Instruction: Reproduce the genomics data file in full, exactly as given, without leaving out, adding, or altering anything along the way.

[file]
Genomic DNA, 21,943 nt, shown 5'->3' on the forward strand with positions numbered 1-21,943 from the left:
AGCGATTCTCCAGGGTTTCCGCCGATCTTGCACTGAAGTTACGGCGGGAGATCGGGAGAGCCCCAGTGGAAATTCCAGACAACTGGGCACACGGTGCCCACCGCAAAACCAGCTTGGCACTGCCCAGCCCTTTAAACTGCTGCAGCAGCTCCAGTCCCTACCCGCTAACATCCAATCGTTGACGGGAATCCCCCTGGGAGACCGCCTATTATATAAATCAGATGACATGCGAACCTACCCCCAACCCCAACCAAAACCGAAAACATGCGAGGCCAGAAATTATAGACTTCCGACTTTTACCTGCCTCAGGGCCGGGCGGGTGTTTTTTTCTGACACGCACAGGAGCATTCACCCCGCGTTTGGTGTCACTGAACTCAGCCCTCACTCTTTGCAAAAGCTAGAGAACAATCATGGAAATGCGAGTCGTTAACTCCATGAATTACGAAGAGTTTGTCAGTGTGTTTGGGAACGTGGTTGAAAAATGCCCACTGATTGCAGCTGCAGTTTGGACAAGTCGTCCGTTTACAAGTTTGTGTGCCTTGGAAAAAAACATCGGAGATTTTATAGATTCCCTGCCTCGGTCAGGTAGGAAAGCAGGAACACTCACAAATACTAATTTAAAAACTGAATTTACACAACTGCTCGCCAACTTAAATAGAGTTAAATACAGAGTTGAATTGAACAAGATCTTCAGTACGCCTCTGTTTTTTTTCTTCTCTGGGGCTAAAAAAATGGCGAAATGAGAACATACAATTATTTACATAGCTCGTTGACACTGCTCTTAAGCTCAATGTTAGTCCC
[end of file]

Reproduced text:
Genomic DNA, 21,943 nt, shown 5'->3' on the forward strand with positions numbered 1-21,943 from the left:
AGCGATTCTCCAGGGTTTCCGCCGATCTTGCACTGAAGTTACGGCGGGAGATCGGGAGAGCCCCAGTGGAAATTCCAGACAACTGGGCACACGGTGCCCACCGCAAAACCAGCTTGGCACTGCCCAGCCCTTTAAACTGCTGCAGCAGCTCCAGTCCCTACCCGCTAACATCCAATCGTTGACGGGAATCCCCCTGGGAGACCGCCTATTATATAAATCAGATGACATGCGAACCTACCCCCAACCCCAACCAAAACCGAAAACATGCGAGGCCAGAAATTATAGACTTCCGACTTTTACCTGCCTCAGGGCCGGGCGGGTGTTTTTTTCTGACACGCACAGGAGCATTCACCCCGCGTTTGGTGTCACTGAACTCAGCCCTCACTCTTTGCAAAAGCTAGAGAACAATCATGGAAATGCGAGTCGTTAACTCCATGAATTACGAAGAGTTTGTCAGTGTGTTTGGGAACGTGGTTGAAAAATGCCCACTGATTGCAGCTGCAGTTTGGACAAGTCGTCCGTTTACAAGTTTGTGTGCCTTGGAAAAAAACATCGGAGATTTTATAGATTCCCTGCCTCGGTCAGGTAGGAAAGCAGGAACACTCACAAATACTAATTTAAAAACTGAATTTACACAACTGCTCGCCAACTTAAATAGAGTTAAATACAGAGTTGAATTGAACAAGATCTTCAGTACGCCTCTGTTTTTTTTCTTCTCTGGGGCTAAAAAAATGGCGAAATGAGAACATACAATTATTTACATAGCTCGTTGACACTGCTCTTAAGCTCAATGTTAGTCCC